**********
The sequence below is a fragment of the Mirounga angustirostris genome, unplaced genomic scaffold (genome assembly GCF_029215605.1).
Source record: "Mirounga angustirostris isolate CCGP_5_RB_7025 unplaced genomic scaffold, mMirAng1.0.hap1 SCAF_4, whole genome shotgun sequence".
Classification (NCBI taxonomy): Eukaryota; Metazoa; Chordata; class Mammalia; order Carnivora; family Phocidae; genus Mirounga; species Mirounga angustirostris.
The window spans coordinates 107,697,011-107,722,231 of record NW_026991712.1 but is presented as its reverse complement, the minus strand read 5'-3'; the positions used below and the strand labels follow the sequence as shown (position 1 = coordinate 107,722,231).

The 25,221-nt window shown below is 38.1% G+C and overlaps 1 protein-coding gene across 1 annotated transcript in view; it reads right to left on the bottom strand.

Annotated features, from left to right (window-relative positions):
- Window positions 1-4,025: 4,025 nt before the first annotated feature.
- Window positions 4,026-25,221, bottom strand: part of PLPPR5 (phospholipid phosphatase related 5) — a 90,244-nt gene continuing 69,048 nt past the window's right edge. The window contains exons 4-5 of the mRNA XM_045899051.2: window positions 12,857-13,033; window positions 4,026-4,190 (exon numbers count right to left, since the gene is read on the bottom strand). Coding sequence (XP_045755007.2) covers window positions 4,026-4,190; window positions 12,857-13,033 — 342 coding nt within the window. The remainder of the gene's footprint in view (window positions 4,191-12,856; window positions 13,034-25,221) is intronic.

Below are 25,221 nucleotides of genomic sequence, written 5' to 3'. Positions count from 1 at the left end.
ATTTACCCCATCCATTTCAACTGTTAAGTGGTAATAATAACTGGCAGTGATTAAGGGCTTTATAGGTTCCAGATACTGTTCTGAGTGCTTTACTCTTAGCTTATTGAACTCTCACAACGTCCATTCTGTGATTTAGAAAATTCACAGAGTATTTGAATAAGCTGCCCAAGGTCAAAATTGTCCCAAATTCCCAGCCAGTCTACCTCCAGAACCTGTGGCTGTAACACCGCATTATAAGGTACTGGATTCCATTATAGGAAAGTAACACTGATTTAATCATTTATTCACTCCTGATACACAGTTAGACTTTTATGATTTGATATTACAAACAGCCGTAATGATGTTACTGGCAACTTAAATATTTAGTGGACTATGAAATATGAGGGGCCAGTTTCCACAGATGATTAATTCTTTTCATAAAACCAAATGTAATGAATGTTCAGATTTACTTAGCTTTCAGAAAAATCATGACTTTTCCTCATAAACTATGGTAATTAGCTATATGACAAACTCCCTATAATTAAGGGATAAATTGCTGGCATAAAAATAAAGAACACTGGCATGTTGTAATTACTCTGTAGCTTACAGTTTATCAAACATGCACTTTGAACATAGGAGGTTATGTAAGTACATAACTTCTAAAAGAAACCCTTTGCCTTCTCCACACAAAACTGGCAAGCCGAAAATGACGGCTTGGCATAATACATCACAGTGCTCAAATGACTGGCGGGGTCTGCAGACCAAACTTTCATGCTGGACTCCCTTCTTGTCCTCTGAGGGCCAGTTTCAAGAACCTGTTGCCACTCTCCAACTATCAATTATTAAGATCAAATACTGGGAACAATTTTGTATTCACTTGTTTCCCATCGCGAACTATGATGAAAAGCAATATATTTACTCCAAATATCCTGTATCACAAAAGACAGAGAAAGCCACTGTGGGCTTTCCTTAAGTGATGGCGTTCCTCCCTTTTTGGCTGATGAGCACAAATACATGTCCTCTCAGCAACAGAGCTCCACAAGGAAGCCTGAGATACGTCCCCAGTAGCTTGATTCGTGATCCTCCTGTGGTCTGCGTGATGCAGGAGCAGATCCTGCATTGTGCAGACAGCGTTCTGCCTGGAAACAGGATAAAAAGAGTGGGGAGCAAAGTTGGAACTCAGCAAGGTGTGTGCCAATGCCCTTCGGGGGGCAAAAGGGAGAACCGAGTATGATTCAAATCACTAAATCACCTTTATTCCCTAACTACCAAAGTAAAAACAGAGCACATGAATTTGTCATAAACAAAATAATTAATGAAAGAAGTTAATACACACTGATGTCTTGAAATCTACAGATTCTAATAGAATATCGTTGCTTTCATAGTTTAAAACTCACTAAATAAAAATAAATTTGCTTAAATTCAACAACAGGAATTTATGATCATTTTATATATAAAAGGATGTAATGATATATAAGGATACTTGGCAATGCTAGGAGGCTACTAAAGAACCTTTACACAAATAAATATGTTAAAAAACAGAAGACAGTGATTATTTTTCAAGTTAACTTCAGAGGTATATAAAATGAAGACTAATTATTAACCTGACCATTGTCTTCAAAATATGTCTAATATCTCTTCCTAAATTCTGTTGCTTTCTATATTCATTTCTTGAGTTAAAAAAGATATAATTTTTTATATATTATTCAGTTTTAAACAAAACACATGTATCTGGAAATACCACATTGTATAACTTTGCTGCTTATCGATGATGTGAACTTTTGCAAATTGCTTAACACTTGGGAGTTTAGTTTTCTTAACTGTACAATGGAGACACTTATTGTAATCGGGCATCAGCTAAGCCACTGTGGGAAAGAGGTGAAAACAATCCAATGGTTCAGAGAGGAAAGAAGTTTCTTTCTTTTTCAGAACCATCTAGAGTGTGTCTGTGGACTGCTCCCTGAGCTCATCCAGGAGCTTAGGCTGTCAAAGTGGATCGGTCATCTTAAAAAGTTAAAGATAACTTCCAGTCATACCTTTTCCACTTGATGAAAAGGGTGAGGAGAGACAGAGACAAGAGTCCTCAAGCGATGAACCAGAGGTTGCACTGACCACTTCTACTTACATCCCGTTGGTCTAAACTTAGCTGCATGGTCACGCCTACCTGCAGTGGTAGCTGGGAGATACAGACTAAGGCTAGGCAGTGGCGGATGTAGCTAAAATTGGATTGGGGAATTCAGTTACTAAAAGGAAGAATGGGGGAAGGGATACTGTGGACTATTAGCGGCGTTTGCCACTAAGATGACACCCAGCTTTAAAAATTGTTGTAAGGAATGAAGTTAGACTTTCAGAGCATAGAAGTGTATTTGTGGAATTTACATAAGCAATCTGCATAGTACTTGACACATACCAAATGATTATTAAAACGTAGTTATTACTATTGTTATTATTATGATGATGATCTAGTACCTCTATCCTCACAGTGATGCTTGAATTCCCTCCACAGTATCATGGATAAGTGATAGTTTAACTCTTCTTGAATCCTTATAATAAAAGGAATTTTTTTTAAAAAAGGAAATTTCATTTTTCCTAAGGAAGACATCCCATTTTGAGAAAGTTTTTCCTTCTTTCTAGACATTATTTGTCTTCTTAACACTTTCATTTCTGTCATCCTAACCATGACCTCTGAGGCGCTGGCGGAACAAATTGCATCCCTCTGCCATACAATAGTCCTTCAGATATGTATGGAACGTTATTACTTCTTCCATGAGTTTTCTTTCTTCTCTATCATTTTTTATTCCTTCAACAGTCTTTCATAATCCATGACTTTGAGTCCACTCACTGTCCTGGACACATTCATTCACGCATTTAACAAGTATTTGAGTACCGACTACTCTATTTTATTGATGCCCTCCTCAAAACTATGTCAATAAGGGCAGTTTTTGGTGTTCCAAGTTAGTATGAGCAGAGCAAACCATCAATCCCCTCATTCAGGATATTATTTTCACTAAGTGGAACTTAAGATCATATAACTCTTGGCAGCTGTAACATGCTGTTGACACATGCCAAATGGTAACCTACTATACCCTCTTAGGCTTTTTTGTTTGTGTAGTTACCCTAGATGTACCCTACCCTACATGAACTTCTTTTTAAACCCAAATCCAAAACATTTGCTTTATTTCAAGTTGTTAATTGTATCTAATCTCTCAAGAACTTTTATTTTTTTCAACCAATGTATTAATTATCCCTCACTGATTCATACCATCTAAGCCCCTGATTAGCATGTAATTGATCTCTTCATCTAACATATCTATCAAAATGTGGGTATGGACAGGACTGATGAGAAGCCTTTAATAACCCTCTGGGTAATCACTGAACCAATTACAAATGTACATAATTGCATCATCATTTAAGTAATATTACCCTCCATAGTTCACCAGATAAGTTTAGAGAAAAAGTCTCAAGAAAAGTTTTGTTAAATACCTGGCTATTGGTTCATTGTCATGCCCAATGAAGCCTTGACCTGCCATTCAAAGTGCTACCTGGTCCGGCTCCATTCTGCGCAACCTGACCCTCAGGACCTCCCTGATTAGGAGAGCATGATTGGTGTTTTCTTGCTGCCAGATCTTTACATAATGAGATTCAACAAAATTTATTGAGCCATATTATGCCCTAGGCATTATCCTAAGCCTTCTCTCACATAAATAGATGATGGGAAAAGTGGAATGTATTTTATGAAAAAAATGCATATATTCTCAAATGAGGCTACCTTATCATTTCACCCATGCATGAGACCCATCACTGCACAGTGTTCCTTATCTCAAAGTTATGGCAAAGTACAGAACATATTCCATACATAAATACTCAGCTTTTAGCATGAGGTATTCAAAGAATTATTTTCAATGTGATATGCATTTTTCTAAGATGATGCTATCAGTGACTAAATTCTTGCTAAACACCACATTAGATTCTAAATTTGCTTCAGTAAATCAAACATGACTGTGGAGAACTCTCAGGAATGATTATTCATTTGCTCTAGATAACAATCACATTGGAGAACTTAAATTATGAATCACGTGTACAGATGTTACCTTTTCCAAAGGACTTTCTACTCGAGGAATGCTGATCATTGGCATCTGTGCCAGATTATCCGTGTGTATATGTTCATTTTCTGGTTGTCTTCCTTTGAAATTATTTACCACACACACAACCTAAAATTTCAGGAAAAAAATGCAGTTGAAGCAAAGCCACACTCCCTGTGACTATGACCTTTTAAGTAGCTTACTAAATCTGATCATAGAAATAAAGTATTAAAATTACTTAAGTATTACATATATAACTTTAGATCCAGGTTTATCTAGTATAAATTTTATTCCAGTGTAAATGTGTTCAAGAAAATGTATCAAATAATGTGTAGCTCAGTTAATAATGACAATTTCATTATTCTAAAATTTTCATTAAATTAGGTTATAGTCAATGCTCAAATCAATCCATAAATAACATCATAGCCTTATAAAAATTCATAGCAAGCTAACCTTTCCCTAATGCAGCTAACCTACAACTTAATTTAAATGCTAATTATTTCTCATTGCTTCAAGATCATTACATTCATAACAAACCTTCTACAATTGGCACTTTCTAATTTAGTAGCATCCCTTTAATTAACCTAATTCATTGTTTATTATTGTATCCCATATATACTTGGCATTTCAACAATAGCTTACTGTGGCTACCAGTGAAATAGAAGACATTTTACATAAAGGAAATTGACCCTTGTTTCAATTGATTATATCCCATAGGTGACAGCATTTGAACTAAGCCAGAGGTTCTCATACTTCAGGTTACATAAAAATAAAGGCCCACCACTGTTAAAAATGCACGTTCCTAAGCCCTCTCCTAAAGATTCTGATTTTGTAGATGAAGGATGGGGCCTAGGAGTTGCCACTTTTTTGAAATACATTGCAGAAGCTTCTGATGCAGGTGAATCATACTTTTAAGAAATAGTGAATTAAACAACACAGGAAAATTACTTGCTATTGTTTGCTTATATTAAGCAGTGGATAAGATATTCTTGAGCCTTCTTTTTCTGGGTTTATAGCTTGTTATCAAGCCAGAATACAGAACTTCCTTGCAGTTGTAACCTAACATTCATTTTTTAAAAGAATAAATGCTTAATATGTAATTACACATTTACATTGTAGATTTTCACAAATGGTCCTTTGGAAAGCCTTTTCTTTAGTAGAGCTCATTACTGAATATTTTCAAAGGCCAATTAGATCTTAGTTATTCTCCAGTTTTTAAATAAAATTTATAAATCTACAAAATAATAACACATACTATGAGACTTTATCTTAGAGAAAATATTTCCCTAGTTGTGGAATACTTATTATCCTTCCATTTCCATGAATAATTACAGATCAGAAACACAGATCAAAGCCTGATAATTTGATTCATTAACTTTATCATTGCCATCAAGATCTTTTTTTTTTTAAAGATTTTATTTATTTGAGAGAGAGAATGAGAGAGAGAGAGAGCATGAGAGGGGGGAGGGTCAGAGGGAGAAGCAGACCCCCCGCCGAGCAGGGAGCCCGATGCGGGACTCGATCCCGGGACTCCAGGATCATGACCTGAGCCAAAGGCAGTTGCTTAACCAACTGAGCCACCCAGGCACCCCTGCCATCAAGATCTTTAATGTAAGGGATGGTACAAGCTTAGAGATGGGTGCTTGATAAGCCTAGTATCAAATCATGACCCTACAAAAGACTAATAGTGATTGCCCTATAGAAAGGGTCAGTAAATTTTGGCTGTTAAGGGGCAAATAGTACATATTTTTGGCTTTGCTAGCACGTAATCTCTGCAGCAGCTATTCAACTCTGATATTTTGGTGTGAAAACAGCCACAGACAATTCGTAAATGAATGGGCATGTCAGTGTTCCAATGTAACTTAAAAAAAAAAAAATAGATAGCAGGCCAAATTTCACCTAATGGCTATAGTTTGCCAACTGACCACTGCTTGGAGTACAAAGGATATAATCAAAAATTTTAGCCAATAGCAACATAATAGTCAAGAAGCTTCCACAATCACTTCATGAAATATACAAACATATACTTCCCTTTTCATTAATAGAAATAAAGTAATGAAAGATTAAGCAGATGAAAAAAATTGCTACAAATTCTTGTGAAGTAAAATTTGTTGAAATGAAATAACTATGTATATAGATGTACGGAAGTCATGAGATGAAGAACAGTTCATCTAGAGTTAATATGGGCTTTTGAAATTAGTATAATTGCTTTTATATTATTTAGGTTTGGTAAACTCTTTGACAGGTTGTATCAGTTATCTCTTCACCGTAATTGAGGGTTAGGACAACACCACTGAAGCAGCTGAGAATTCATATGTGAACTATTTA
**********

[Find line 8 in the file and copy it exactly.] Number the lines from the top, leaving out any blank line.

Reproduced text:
- Window positions 4,026-25,221, bottom strand: part of PLPPR5 (phospholipid phosphatase related 5) — a 90,244-nt gene continuing 69,048 nt past the window's right edge. The window contains exons 4-5 of the mRNA XM_045899051.2: window positions 12,857-13,033; window positions 4,026-4,190 (exon numbers count right to left, since the gene is read on the bottom strand). Coding sequence (XP_045755007.2) covers window positions 4,026-4,190; window positions 12,857-13,033 — 342 coding nt within the window. The remainder of the gene's footprint in view (window positions 4,191-12,856; window positions 13,034-25,221) is intronic.